miR-182 and miR-183 expression is greatly increased in DCIS compared to HN (72.35- and 51.88-fold, respectively) and to PRM (106.24- and 19.06-fold, respectively), and they are slightly increased in HN compared to PRM (2.0- and 2.52-fold, respectively). Target prediction analysis identified 13 inverse targets of miR-182 and four inverse targets of miR-183 (Table 3). We selected CBX7, DOK4 and NMT2 for miR-182 validation and EGR1 for miR-183 validation. CBX7 is a chromobox family protein and a member of the polycomb-repressive complex 1 that positively regulates E-cadherin expression through interaction with HDAC2 . DOK4 acts as an anchor for c-Src kinase, inhibits tyrosine kinase signaling and can activate MAPK [47, 48]. NMT2 is a N-myristoyltransferase, and myristoylated proteins have diverse biological functions in signal transduction and oncogenesis . EGR1 is a Cys2His2-type zinc finger protein that functions as a transcriptional regulator of target genes required for differentiation and mitogenesis .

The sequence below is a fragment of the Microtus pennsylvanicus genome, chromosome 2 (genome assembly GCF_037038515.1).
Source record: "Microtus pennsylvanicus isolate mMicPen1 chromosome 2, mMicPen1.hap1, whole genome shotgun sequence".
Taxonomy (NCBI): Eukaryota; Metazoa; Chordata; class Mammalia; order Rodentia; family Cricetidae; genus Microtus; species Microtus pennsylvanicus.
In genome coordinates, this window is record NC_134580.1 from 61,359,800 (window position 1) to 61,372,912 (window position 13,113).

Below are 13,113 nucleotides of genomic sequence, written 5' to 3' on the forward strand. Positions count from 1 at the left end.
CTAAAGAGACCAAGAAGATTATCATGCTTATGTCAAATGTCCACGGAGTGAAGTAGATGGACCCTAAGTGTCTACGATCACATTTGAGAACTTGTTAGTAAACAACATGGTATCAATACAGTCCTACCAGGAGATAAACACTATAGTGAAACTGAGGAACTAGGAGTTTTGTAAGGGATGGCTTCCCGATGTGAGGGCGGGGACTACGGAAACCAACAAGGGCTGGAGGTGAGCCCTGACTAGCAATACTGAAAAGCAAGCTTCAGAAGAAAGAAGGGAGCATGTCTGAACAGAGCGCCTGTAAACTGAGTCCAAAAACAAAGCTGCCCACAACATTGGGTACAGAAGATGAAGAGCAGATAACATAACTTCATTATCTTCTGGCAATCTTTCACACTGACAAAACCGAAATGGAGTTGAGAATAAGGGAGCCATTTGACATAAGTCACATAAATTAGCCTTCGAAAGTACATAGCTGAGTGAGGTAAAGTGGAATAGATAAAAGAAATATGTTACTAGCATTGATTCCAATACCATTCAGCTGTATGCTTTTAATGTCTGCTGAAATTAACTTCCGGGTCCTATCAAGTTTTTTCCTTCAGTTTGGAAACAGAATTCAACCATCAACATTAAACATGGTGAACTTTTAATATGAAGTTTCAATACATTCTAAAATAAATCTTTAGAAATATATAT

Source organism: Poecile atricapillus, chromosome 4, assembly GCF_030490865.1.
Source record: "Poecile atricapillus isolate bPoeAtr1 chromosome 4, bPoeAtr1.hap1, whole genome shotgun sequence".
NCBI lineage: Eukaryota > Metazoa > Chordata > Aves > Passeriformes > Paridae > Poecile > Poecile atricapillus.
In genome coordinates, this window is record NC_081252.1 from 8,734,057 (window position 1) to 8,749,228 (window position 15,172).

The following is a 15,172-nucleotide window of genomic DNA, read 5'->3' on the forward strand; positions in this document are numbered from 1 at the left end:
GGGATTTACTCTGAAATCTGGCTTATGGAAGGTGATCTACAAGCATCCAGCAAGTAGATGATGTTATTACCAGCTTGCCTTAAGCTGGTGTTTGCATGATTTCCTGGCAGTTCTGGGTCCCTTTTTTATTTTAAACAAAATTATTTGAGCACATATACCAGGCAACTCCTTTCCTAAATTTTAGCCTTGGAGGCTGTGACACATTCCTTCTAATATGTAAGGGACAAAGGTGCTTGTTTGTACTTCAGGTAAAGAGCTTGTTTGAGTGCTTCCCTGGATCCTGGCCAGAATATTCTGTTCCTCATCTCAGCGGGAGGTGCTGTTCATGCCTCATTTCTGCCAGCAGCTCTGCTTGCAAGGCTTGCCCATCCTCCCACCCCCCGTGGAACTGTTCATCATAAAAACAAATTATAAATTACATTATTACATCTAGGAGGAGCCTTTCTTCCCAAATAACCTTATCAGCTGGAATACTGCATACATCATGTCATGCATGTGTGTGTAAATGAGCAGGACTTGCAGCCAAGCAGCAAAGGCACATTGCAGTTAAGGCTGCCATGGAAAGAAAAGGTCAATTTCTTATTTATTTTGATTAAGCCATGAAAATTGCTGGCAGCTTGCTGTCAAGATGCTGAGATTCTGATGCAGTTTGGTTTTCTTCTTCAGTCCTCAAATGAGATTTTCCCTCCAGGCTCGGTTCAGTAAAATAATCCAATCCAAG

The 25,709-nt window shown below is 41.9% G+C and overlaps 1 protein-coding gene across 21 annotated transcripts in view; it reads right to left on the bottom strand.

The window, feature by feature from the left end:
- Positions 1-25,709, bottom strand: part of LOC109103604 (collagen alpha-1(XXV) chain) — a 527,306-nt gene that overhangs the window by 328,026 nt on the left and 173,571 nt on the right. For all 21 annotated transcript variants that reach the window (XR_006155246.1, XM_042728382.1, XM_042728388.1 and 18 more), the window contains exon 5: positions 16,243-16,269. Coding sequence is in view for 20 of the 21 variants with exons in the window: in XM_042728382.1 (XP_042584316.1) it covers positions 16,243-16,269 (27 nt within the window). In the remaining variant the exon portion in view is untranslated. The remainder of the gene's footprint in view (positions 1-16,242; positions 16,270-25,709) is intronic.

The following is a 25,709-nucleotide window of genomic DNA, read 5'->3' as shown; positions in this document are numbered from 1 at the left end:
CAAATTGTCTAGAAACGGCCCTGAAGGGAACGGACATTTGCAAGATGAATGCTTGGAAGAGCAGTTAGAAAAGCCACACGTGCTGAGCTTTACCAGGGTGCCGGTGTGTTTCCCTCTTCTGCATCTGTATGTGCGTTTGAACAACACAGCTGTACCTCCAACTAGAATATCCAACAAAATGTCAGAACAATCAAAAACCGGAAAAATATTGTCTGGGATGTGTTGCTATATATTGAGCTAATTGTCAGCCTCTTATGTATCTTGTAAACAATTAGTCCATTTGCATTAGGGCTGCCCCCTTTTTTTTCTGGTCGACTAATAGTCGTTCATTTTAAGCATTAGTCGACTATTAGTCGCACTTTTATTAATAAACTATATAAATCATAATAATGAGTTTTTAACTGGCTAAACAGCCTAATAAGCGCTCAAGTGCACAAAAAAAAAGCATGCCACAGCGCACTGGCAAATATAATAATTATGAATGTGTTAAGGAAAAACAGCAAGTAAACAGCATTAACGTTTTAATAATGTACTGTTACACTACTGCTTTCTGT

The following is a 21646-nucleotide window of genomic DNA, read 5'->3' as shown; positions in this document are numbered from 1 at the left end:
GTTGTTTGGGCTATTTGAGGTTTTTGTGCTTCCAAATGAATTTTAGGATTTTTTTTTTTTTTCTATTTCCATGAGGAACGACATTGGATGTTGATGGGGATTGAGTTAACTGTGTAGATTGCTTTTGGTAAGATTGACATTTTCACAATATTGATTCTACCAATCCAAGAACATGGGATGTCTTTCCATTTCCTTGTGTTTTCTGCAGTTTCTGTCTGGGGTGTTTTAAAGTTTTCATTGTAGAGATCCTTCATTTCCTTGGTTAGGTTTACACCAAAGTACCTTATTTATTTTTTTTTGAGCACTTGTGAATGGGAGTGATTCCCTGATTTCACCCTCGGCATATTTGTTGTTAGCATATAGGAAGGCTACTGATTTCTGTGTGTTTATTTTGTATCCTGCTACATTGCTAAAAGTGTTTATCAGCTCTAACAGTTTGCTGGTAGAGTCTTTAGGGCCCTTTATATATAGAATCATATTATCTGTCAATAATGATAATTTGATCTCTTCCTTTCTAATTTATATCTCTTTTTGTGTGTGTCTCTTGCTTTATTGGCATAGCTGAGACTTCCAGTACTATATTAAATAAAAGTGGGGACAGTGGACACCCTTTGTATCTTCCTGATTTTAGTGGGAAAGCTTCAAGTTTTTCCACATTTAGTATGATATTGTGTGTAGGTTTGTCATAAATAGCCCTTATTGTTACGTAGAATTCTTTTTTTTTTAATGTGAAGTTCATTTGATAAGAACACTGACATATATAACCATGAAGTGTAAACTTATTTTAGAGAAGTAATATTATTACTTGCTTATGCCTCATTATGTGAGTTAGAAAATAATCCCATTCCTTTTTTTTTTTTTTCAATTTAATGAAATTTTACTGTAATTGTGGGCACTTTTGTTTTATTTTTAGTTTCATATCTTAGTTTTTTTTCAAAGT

To determine whether these genes are authentic targets of miR-182 and miR-183, we introduced an antisense RNA specifically designed to knock down the expression of mature miR-182 and miR-183 into MCF7 cells. We observed that from 24 through 72 hours, there was an upward trend in expression for each of the target genes, which was significant for three of the four targets at 72 hours. By 72 hours, the increases in endogenous expression were 1.23-fold for CBX7, 1.13-fold for DOK4 and 1.34-fold for NMT2. EGR1 was unexpectedly decreased at 24 hours (0.46-fold), but its expression had returned to baseline at 48 hours and was increased at 72 hours (1.2-fold) (Figure 2B).